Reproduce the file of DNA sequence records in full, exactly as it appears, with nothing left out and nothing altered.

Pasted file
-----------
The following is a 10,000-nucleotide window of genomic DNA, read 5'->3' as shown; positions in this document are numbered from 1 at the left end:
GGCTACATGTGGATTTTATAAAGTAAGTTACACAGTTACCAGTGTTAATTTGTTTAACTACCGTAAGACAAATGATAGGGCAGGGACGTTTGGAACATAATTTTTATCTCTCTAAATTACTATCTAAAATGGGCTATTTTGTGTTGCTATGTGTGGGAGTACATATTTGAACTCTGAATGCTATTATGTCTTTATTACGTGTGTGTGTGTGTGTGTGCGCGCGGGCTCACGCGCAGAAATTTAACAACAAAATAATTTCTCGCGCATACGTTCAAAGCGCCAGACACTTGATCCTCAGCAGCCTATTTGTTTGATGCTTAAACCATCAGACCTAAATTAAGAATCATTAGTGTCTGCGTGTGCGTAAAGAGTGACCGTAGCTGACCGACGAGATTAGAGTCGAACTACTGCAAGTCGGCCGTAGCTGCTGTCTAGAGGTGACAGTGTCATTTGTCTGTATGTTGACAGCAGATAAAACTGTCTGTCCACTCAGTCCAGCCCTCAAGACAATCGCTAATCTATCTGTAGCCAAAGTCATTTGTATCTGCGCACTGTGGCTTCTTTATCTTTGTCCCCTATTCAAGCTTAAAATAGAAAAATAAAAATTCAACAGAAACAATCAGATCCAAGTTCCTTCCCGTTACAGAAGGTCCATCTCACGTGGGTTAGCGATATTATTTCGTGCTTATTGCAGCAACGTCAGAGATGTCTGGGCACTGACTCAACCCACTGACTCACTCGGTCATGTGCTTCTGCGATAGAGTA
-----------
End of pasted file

The following is a 10,000-nucleotide window of genomic DNA, read 5'->3' as shown; positions in this document are numbered from 1 at the left end:
GGCTACATGTGGATTTTATAAAGTAAGTTACACAGTTACCAGTGTTAATTTGTTTAACTACCGTAAGACAAATGATAGGGCAGGGACGTTTGGAACATAATTTTTATCTCTCTAAATTACTATCTAAAATGGGCTATTTTGTGTTGCTATGTGTGGGAGTACATATTTGAACTCTGAATGCTATTATGTCTTTATTACGTGTGTGTGTGTGTGTGTGCGCGCGGGCTCACGCGCAGAAATTTAACAACAAAATAATTTCTCGCGCATACGTTCAAAGCGCCAGACACTTGATCCTCAGCAGCCTATTTGTTTGATGCTTAAACCATCAGACCTAAATTAAGAATCATTAGTGTCTGCGTGTGCGTAAAGAGTGACCGTAGCTGACCGACGAGATTAGAGTCGAACTACTGCAAGTCGGCCGTAGCTGCTGTCTAGAGGTGACAGTGTCATTTGTCTGTATGTTGACAGCAGATAAAACTGTCTGTCCACTCAGTCCAGCCCTCAAGACAATCGCTAATCTATCTGTAGCCAAAGTCATTTGTATCTGCGCACTGTGGCTTCTTTATCTTTGTCCCCTATTCAAGCTTAAAATAGAAAAATAAAAATTCAACAGAAACAATCAGATCCAAGTTCCTTCCCGTTACAGAAGGTCCATCTCACGTGGGTTAGCGATATTATTTCGTGCTTATTGCAGCAACGTCAGAGATGTCTGGGCACTGACTCAACCCACTGACTCACTCGGTCATGTGCTTCTGCGATAGAGTA